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Assessing Sustainability Leadership On Climate Action


The next eight years are critical if we are to prevent irreversible damage from climate change and create opportunities for a more just transition’, says an assessment report

By Salam Rajesh

It is a better known concern that business professionals tend to view the natural environment, in specific pristine nature reserves, as resources for feeding their enterprises and companies to a level where disregard of environmental issues and human rights violations become a norm and a heated, contested issue.

In tune with this thinking, the State of the Profession 2022 report interestingly looks at the evolution of the role of the sustainability leader in today’s business world. This speaks volume on the proactive role of business leaders especially in addressing climate issues.

The present context setting is in involving business leaders, more specifically the richer, powerful company leadership who have the capacity to bulldoze through policies and public ‘protests’ to edge into controversial locations and circumstances to carry on with their businesses, regardless of the impacts they make along the way.

The SoP 2022 report goes on to say that the ‘Great Expansionism’ is reflective of a mounting climate crisis that requires increasingly bold action and wherewith company CEOs are ‘more engaged, more companies are expanding their sustainability efforts and the size of their teams, and more commitments are being made to reduce GHG emissions’. Whereas, at the same time, it profiles that recent reports from the IPCC, CDP and others indicate that these increased efforts are still not enough and there is still a long way to go to achieve stated goals.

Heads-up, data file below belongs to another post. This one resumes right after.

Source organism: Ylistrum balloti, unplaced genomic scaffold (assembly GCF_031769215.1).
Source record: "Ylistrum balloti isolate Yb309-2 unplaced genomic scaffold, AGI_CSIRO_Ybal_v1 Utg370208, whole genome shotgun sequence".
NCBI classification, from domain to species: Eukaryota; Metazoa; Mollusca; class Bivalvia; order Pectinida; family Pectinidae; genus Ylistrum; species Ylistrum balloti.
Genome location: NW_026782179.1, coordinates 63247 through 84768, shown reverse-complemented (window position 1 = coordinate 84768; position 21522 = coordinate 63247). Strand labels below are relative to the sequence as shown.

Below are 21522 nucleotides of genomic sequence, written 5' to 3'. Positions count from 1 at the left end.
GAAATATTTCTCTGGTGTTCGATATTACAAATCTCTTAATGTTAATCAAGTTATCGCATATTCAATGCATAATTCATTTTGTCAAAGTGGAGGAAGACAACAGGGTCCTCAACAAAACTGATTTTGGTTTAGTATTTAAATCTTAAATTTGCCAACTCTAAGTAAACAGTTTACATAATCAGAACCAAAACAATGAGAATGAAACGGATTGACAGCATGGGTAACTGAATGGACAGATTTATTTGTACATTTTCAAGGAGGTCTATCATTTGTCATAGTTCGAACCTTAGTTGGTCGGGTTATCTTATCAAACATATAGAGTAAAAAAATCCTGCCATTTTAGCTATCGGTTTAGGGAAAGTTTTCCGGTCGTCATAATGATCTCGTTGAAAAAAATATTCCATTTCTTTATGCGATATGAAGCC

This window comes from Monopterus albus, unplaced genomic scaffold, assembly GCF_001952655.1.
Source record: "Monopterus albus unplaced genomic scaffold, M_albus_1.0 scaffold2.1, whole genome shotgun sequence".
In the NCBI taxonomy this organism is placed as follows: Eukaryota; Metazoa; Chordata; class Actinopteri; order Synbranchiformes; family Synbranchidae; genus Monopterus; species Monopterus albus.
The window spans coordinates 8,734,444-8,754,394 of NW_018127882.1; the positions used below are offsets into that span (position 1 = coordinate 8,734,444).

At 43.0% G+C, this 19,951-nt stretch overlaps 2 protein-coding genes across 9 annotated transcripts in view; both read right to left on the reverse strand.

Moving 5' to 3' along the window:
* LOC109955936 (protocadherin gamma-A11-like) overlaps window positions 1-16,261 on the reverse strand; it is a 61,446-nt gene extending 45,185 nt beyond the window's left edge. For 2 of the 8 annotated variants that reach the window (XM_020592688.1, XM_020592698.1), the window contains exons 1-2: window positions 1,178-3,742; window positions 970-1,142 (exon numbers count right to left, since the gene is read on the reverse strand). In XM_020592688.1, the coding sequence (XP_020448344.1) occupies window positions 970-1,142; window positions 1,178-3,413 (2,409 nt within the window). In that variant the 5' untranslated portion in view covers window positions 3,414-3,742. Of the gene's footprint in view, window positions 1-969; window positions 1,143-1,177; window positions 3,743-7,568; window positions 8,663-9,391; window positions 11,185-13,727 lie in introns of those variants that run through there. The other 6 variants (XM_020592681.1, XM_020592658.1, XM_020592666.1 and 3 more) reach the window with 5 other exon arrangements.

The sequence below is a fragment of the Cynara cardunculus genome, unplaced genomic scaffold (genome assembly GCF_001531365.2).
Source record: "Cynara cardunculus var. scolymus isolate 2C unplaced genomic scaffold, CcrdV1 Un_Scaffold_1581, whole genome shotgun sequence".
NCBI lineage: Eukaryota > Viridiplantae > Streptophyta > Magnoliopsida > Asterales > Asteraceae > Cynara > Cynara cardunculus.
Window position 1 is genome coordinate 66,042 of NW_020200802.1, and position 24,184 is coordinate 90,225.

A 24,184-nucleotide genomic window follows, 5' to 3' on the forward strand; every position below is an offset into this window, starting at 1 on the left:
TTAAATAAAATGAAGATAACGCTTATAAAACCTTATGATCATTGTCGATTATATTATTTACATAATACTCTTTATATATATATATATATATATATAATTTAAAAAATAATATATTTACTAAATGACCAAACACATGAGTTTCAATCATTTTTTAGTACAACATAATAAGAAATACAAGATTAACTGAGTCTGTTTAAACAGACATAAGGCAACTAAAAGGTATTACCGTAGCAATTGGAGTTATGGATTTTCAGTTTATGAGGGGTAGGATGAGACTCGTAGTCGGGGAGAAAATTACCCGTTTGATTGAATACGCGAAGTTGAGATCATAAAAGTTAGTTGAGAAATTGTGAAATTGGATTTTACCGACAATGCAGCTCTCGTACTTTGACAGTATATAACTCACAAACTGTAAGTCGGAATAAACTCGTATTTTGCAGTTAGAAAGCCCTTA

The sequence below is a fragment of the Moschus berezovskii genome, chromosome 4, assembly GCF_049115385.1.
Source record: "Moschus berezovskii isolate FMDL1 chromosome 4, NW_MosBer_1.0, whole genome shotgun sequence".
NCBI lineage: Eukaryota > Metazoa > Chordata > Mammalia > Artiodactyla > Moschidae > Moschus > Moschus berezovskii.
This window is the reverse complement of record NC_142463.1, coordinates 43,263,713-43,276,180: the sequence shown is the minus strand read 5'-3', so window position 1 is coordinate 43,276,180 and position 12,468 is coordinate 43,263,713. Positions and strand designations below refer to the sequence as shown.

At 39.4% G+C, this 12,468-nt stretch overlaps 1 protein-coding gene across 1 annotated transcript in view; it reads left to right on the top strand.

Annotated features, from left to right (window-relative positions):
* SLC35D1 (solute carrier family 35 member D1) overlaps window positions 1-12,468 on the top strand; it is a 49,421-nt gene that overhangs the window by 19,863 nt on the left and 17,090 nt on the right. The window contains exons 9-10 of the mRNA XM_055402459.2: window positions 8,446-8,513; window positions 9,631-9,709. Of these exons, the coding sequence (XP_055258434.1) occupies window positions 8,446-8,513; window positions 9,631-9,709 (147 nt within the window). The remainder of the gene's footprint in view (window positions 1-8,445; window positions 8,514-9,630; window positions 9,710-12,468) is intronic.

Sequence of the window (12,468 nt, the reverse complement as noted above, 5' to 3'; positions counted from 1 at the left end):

On a more affirmative note, the report points out that a positive change over during the past 12 years has been an increase in gender diversity in the profession. The number of women in sustainability leadership roles has expanded by close to 20 percentage points in every category since GreenBiz’s first survey in 2010, the report stated.

This broadly looks at the gender sensitive issues in climate talks where for instance in many of the developing, and under-developed, countries women who manage homes and families are facing extreme forms of hardships from factors like water and food insecurity, and concerns on livelihood as climate extremes induce unprecedented droughts, floods, wildfires, cyclonic storms, and many more that negatively impact lives and livelihoods.

An increase in the women leadership would hopefully look deeper into the sustainability concerns as millions of families in hard-hit countries continue to reel under conditions of extreme weather phenomena that are being said to be influenced by climate change in recorded time scale.

Looking at the concept of ‘Just Transition’, the report stresses that ‘until recently, environmental justice was a phrase most likely associated with activists, but the past few years have seen the movement grow in prominence when it comes to climate change and the clean energy transition. It is rapidly becoming an issue for mainstream companies’.

This comes in line with recent international level observations such as the latest IPCC assessment that stresses on a greater focus on equity and justice “because the effects of climate change are exacerbating inequality and hitting especially hard for low-income people, and marginalized developing countries”.